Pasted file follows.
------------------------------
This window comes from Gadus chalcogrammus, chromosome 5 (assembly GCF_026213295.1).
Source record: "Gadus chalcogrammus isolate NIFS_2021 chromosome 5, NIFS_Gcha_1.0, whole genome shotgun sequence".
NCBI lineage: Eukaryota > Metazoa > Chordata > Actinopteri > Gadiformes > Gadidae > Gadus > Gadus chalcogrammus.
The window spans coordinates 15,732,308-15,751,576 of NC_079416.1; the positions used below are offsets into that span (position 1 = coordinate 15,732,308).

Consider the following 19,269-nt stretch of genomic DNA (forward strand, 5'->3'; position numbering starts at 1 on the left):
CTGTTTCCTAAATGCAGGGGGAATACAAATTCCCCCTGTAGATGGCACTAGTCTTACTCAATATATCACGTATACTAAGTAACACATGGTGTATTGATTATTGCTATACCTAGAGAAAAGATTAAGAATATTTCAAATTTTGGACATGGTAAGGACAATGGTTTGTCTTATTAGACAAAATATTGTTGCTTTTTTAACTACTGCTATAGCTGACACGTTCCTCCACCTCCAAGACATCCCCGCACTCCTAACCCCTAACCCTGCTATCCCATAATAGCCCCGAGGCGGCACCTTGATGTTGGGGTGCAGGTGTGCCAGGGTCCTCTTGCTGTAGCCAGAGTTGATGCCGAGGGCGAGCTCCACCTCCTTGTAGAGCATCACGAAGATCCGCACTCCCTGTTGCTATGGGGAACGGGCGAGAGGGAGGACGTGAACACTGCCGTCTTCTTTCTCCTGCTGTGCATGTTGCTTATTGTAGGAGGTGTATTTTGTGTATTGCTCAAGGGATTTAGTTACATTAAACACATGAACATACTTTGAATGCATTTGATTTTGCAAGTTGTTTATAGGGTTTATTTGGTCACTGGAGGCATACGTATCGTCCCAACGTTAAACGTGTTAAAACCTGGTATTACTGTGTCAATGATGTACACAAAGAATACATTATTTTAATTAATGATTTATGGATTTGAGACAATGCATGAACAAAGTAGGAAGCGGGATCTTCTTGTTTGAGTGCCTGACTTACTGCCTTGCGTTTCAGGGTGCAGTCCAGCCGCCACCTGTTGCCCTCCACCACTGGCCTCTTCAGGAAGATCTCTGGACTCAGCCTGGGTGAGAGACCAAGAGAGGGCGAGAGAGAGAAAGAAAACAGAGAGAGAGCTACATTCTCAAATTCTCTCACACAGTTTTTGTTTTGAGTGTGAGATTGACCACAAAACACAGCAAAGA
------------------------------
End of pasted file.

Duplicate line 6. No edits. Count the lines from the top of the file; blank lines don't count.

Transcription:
CTGTTTCCTAAATGCAGGGGGAATACAAATTCCCCCTGTAGATGGCACTAGTCTTACTCAATATATCACGTATACTAAGTAACACATGGTGTATTGATTATTGCTATACCTAGAGAAAAGATTAAGAATATTTCAAATTTTGGACATGGTAAGGACAATGGTTTGTCTTATTAGACAAAATATTGTTGCTTTTTTAACTACTGCTATAGCTGACACGTTCCTCCACCTCCAAGACATCCCCGCACTCCTAACCCCTAACCCTGCTATCCCATAATAGCCCCGAGGCGGCACCTTGATGTTGGGGTGCAGGTGTGCCAGGGTCCTCTTGCTGTAGCCAGAGTTGATGCCGAGGGCGAGCTCCACCTCCTTGTAGAGCATCACGAAGATCCGCACTCCCTGTTGCTATGGGGAACGGGCGAGAGGGAGGACGTGAACACTGCCGTCTTCTTTCTCCTGCTGTGCATGTTGCTTATTGTAGGAGGTGTATTTTGTGTATTGCTCAAGGGATTTAGTTACATTAAACACATGAACATACTTTGAATGCATTTGATTTTGCAAGTTGTTTATAGGGTTTATTTGGTCACTGGAGGCATACGTATCGTCCCAACGTTAAACGTGTTAAAACCTGGTATTACTGTGTCAATGATGTACACAAAGAATACATTATTTTAATTAATGATTTATGGATTTGAGACAATGCATGAACAAAGTAGGAAGCGGGATCTTCTTGTTTGAGTGCCTGACTTACTGCCTTGCGTTTCAGGGTGCAGTCCAGCCGCCACCTGTTGCCCTCCACCACTGGCCTCTTCAGGAAGATCTCTGGACTCAGCCTGGGTGAGAGACCAAGAGAGGGCGAGAGAGAGAAAGAAAACAGAGAGAGAGCTACATTCTCAAATTCTCTCACACAGTTTTTGTTTTGAGTGTGAGATTGACCACAAAACACAGCAAAGA